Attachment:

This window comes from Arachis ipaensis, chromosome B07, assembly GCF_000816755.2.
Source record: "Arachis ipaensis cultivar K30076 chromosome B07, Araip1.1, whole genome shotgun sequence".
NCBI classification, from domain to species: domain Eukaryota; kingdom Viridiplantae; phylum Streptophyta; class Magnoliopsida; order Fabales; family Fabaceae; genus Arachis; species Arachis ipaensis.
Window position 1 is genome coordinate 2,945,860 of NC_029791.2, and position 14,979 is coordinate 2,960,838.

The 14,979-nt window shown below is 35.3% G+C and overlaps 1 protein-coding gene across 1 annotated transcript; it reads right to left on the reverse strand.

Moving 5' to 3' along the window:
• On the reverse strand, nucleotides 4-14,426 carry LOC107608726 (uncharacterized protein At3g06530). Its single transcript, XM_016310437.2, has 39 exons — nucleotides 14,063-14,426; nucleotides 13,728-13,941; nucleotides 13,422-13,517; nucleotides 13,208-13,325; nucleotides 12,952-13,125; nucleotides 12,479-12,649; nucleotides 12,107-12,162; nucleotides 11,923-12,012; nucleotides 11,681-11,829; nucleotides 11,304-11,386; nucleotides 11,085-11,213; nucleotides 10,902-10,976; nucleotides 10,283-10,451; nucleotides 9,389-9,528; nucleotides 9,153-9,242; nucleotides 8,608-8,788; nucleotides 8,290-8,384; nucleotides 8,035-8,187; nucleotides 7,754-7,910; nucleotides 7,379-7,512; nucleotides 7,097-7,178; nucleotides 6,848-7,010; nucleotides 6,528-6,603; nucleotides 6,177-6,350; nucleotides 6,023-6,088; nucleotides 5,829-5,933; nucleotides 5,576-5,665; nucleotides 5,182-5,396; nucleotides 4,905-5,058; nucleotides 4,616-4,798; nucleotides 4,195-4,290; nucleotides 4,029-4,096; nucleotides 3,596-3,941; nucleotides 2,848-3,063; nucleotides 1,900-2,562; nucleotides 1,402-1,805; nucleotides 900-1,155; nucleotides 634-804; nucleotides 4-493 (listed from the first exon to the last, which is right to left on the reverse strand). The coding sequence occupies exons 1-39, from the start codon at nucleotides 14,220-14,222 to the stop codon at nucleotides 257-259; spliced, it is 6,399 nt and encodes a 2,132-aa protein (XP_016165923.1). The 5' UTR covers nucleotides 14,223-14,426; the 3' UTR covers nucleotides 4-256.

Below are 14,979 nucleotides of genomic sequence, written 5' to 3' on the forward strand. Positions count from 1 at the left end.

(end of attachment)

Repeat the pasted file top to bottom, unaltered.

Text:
This window comes from Arachis ipaensis, chromosome B07, assembly GCF_000816755.2.
Source record: "Arachis ipaensis cultivar K30076 chromosome B07, Araip1.1, whole genome shotgun sequence".
NCBI classification, from domain to species: domain Eukaryota; kingdom Viridiplantae; phylum Streptophyta; class Magnoliopsida; order Fabales; family Fabaceae; genus Arachis; species Arachis ipaensis.
Window position 1 is genome coordinate 2,945,860 of NC_029791.2, and position 14,979 is coordinate 2,960,838.

The 14,979-nt window shown below is 35.3% G+C and overlaps 1 protein-coding gene across 1 annotated transcript; it reads right to left on the reverse strand.

Moving 5' to 3' along the window:
• On the reverse strand, nucleotides 4-14,426 carry LOC107608726 (uncharacterized protein At3g06530). Its single transcript, XM_016310437.2, has 39 exons — nucleotides 14,063-14,426; nucleotides 13,728-13,941; nucleotides 13,422-13,517; nucleotides 13,208-13,325; nucleotides 12,952-13,125; nucleotides 12,479-12,649; nucleotides 12,107-12,162; nucleotides 11,923-12,012; nucleotides 11,681-11,829; nucleotides 11,304-11,386; nucleotides 11,085-11,213; nucleotides 10,902-10,976; nucleotides 10,283-10,451; nucleotides 9,389-9,528; nucleotides 9,153-9,242; nucleotides 8,608-8,788; nucleotides 8,290-8,384; nucleotides 8,035-8,187; nucleotides 7,754-7,910; nucleotides 7,379-7,512; nucleotides 7,097-7,178; nucleotides 6,848-7,010; nucleotides 6,528-6,603; nucleotides 6,177-6,350; nucleotides 6,023-6,088; nucleotides 5,829-5,933; nucleotides 5,576-5,665; nucleotides 5,182-5,396; nucleotides 4,905-5,058; nucleotides 4,616-4,798; nucleotides 4,195-4,290; nucleotides 4,029-4,096; nucleotides 3,596-3,941; nucleotides 2,848-3,063; nucleotides 1,900-2,562; nucleotides 1,402-1,805; nucleotides 900-1,155; nucleotides 634-804; nucleotides 4-493 (listed from the first exon to the last, which is right to left on the reverse strand). The coding sequence occupies exons 1-39, from the start codon at nucleotides 14,220-14,222 to the stop codon at nucleotides 257-259; spliced, it is 6,399 nt and encodes a 2,132-aa protein (XP_016165923.1). The 5' UTR covers nucleotides 14,223-14,426; the 3' UTR covers nucleotides 4-256.

Below are 14,979 nucleotides of genomic sequence, written 5' to 3' on the forward strand. Positions count from 1 at the left end.